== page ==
I ran a calibration cube to see how it was and came up with the following on the three axis’s.
which in a proper measuring system is (rounded up to the nearest thou)
It would seem to be small errors unless printing very large (for a 3D printer) objects IE: 10" across an axis which could give a larger then desirable error, .05" for a .005" variance. Yes I know a printer can be tweaked to give an almost 0.000" error but that seems to be an impossible tolerance for a printer to hold. What would be an acceptable variance for “Most” printing.
When I was taking machine shop in high school, keeping to 0.005" on all dimensions would get you an “A”. 0.010" would be a “C” and anything higher would mean that you had to start over. By this standard, you’re doing more than fine.
When I started working in the early 1980s and was involved in the manufacture of computer terminals, the specification was 0.100" across a 14" span and was essentially impossible, if I remember correctly, we couldn’t get anything consistently better than 0.250" for parts this size. I don’t think you can do much better know for thick walled plastic moulding and you can’t get anything 10" or so for thin-walled plastic moulded parts.
So, I’d say you’re doing really good although I’d challenge that the idea you’re able to keep that level of accuracy up for different plastics along with different feed stock lots, their shrinkage rates as they cool, as well as expansion over different operating temperatures and humidities.
I’d be interested in hearing what your application is where you require such accuracy over what I would consider a fairly large piece.
Honestly, I would consider acceptable accuracies for 3D printed parts to be in the range of 0.25% to 0.8% in the XY axes and 0.05% to 0.2% in the Z axis as I believe that vertically the stacked filament will tend to be more accurate.
So, for a 10" part, I think you’re doing pretty good if it’s accurate to within 0.025" to 0.050" at 72F (22C - room temperature) and if you need better, or you’re expecting operating temperatures that are more than 20C above room temperature, then 3D printing is not the appropriate medium for the application.
That is exactly the problem. Everything varies with printers so what is an acceptable accuracy level for general printing. Most of the prints I do are not that demanding, some have to fit together but I fudge them in post print. I am more interested in what others achieve and should I “try harder” to achieve better results.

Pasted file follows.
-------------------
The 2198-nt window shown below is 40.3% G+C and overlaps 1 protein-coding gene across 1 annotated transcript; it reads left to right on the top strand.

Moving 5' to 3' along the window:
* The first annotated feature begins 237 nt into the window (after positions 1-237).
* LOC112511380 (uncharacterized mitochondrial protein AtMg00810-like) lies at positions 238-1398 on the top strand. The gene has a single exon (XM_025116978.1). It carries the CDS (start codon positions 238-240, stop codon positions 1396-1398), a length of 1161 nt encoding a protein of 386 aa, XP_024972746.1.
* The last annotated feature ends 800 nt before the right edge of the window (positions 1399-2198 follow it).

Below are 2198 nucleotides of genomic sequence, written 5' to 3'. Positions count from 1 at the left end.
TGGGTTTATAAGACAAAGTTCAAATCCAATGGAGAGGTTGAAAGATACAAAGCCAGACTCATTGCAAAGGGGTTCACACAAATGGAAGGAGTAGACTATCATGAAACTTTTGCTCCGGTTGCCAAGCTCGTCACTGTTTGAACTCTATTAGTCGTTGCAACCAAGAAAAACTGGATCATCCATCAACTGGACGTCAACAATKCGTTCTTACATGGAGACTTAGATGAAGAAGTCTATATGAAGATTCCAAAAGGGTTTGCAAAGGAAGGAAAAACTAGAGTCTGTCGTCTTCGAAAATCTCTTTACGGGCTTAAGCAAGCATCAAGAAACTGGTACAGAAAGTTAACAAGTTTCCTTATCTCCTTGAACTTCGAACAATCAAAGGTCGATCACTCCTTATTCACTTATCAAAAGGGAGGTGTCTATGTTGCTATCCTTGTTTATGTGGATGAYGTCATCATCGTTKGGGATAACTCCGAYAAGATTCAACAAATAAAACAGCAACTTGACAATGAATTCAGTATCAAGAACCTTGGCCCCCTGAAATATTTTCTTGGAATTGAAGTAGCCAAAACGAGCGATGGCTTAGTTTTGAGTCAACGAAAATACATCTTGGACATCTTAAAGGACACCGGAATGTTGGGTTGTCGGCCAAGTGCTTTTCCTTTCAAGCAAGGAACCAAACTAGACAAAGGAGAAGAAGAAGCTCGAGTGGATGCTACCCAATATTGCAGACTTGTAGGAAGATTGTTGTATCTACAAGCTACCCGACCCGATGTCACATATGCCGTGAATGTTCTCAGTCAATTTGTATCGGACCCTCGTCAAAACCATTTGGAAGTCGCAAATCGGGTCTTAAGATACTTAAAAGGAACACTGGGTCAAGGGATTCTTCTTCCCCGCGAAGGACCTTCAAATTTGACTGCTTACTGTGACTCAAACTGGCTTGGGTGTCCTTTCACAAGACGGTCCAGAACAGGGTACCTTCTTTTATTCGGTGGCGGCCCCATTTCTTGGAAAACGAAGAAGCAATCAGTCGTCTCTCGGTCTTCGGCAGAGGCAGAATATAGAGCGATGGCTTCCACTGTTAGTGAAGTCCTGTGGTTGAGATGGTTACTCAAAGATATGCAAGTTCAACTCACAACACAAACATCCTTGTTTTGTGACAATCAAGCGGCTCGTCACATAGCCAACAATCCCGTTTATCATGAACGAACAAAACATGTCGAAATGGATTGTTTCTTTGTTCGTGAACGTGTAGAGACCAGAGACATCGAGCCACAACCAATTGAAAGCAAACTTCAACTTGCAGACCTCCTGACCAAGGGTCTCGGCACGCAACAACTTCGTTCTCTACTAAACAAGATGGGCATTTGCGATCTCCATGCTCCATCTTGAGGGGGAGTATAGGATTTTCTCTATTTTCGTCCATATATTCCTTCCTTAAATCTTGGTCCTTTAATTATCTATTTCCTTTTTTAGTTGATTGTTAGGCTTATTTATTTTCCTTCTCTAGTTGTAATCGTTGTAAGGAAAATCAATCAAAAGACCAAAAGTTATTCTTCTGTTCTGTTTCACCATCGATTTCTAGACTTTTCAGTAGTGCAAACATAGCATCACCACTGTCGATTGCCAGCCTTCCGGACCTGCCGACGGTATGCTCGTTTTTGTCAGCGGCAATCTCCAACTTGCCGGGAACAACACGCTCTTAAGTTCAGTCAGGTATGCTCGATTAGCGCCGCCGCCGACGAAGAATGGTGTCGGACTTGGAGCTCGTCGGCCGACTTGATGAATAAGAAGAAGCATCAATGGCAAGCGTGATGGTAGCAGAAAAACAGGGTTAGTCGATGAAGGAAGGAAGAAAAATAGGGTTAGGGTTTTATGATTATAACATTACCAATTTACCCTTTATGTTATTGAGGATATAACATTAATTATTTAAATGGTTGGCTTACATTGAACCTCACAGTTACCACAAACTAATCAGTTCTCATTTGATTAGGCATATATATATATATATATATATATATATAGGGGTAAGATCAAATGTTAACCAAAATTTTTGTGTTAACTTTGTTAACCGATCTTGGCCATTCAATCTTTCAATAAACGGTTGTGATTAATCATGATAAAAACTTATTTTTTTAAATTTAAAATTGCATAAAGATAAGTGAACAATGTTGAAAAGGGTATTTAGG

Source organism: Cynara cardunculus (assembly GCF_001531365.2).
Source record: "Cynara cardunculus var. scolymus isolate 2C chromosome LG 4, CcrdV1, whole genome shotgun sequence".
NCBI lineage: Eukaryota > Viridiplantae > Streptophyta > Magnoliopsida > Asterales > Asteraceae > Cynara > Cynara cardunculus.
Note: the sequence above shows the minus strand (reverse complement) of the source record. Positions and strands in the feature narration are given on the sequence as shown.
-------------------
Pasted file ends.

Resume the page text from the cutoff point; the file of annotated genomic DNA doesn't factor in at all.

The 10" part was just an example of the extremes I can print on an Ender 3V2 and the possible error rate. Most of my prints are smaller.
plastic. there is a limit somewhere. I do a lot of prints that need to be precise and get them really close but elephant foot, just extrusion width take some of the precision away. I often print a few .5%-2% different in size to get a better fit. I usually get it close then use slicer controls to fine tune.
I’m likely on the less diligent end of the spectrum when it comes to printer calibration. Other than E-steps, I’ve never calibrated any of the 3 axis on my Ender 3s. Results have been quite close, so I’ve been happy. Definitely not as tight tolerances though as you @Loosenut.
Surprisingly enough that is one problem I have never had.
I know that some people run temp towers and calibration cubes for every filament they use, sometimes for different colours but I never do. I have never printed a temp tower or one of those torture tests to see how far my printer will print an overhang without failing or even a benchy. For PLA I print everything that same and generally they come out in good shape.
Filament - 220c on the first layer 210 on the rest
Bed - 70 on the first layer and 50 on the rest
I print on glass and glue and I NEVER have curling. It sticks so well that it is sometimes bitchy to remove the print but I’m good with that.
Since I installed a CR_Touch and a dual Z axis (belt type) I have not had any first layer problems, I haven’t even check the bed for level in over six months and all is good. I installed the "Luke Hatfield " trick in the hotend (a short piece of Capricorn tubing between the heat break and tube clamp) so I haven’t any hot end trouble like blockages or filament floods either.